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Retired police officer says 'brother in blue' code likely to blame for George Floyd's death.

Omar Delgado, a first responder at the Pulse nightclub mass shooting in 2016, still grapples with the nightmare. As shots were fired then, Delgado quickly moved bloodied victims outside. As he took cover, the firing continued. There were lifeless bodies everywhere. One of the survivors he helped was Angel Colon, who was shot six times. The two made headlines everywhere. I even interviewed them back then.

But despite Delgado's heroic actions, he was fired from the Eatonville, Florida police force the following year after developing post-traumatic stress disorder from the massacre—six months before his vested pension. He filed a lawsuit against the department, and he was eventually granted disability retirement, which was 42% of his $38,500 salary. Nowadays, former officer Delgado can't believe what our world has come to. In some ways, he says, things have become progressively worse.



Protesters are breaking windows, igniting fires and vandalizing properties in Minneapolis over the killing of George Floyd, who is a black man. A video surfaced of him struggling to breathe while the knee of a white police officer was pressed against his neck. You can hear Floyd repeating "I can't breathe," also voicing that he's about to die. Finally, when the officer released pressure, you can see Floyd's limp body on the pavement. He was pronounced dead at the hospital. "It's horrific. He couldn't breathe. It's not like he was tugging or fighting. It was extremely unnecessary," says Delgado. "My heart goes out to the family and his friends. To see that situation, it's just really, really bad."

Delgado wants people to know that not all officers are like Derek Chauvin. He believes those four officers that day put a bad name to the badge. "As a former police officer, and I'm Puerto Rican, it's frustrating and it's sad. But I wish people would not think every officer is the same way," he says. "I know there are officers out there right now who are thinking, 'I have to get up, I have to put this uniform on. I have to serve and protect, but you know what? I'm going to get shit for it because of them.'"


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Delgado mentions most things had to do with race when he was an officer. When they would call in, the first thing asked was the ethnicity of the driver. "I don't know why they were doing that. They always wanted to know. But why? I never understood," he says. "It really didn't matter what race they were."

During training, Delgado was always taught to subdue and contain the suspect. Once the person was in cuffs, the officer gauges if the individual is a threat. Sometimes they'll kick or spit, but Delgado doesn't believe there is ever a time an officer should use brutal force if a suspect is contained. "In my opinion, what should that officer have done? Once [Floyd] was on the ground and already contained, the officer should have picked him up and put him in the car. He shouldn't have been on him like that. It's absurd."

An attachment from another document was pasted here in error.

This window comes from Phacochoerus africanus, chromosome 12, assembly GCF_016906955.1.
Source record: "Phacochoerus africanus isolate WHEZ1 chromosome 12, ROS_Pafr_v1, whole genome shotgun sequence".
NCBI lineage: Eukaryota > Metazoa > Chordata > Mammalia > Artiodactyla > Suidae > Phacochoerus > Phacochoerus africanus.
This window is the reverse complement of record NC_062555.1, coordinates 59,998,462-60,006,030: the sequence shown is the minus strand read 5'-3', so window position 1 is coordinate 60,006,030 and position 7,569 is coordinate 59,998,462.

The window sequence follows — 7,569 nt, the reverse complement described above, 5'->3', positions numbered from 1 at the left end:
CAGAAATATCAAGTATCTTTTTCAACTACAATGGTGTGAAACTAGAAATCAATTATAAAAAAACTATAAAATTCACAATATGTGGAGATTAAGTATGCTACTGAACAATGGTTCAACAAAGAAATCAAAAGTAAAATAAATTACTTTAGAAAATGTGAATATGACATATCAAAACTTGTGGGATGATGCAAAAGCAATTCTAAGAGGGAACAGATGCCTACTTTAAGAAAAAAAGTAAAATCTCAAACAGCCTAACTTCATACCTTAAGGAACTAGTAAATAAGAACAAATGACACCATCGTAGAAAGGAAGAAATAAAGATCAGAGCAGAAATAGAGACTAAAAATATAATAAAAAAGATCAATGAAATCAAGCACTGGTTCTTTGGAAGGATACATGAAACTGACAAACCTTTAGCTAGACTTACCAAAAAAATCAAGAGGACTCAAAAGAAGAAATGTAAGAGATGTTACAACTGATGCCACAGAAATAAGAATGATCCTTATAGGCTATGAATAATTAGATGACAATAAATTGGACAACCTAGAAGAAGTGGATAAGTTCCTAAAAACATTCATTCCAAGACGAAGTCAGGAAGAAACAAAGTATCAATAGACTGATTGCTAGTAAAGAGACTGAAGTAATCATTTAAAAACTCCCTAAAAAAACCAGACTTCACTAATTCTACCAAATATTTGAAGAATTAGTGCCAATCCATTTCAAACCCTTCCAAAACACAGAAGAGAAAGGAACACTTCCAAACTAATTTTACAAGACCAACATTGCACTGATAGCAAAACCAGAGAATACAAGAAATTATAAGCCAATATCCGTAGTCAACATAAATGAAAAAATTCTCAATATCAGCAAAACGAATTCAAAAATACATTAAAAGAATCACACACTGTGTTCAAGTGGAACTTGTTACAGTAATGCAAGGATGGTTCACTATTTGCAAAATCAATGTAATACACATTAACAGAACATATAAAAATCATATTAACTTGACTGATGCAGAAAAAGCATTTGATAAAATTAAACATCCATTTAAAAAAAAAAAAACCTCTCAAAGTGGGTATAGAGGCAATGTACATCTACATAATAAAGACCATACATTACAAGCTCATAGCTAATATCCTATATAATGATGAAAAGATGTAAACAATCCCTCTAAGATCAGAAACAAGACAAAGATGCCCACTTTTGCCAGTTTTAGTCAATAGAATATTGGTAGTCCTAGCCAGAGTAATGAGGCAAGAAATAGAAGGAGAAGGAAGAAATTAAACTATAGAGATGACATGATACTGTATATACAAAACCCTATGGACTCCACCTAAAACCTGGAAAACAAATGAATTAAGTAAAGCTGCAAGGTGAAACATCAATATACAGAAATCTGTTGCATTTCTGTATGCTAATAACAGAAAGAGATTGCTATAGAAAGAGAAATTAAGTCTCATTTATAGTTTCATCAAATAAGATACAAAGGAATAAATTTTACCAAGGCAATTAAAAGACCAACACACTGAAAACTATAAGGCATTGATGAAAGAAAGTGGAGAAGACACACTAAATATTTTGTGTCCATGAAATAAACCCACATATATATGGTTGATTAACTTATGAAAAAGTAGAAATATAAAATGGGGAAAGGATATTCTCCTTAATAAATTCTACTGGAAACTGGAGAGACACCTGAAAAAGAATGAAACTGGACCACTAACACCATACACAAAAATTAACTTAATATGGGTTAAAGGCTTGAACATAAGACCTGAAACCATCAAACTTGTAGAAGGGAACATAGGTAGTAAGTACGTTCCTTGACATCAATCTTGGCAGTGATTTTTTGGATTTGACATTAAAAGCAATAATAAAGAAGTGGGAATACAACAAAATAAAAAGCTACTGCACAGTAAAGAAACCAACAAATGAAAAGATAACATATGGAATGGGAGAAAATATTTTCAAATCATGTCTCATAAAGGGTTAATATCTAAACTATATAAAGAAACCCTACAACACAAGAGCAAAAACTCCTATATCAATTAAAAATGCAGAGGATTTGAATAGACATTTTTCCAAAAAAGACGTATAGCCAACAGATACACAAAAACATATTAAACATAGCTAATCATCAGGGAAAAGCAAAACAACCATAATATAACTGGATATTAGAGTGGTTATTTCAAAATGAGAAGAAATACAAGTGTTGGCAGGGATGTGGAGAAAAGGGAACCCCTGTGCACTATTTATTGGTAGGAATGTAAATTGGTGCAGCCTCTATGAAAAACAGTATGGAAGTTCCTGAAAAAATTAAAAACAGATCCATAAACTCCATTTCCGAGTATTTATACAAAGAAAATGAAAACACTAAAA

But Delgado feels training only goes so far. "We are in 2020 and I don't think it will ever get better. It hasn't happened yet. There will always be that persona of police brutality or injustice or something you think an officer should have done it differently. I still would love to know what [Chauvin] was thinking that moment. It doesn't make sense. And sadly, the man lost his life."
As for the other officers, Delgado thinks the "brother in blue code" may have applied here. "Those three other officers did not come to their senses and say, 'Enough is enough.' "There is this thing where they have the officer's back no matter what. But look what happened. They lost their jobs. They could have said, 'Stop, enough,' he says. "They didn't. It's terrible."

He admits that the brother in blue code of always having the back of another officer is a real thing, but common sense is more important. "Some officers don't have it. It doesn't look good. Those are the ones who shouldn't be officers," he says. "There was no need to be the tough guy, the macho man. The officer probably thought if he backed down, he would show weakness. Having weakness out on the streets as an officer is bad. But they should have shown brotherly love and professionalism. How many poor black people are treated like that on a daily basis? How many poor white people are treated like that? It happens a lot. This should be an eye opener."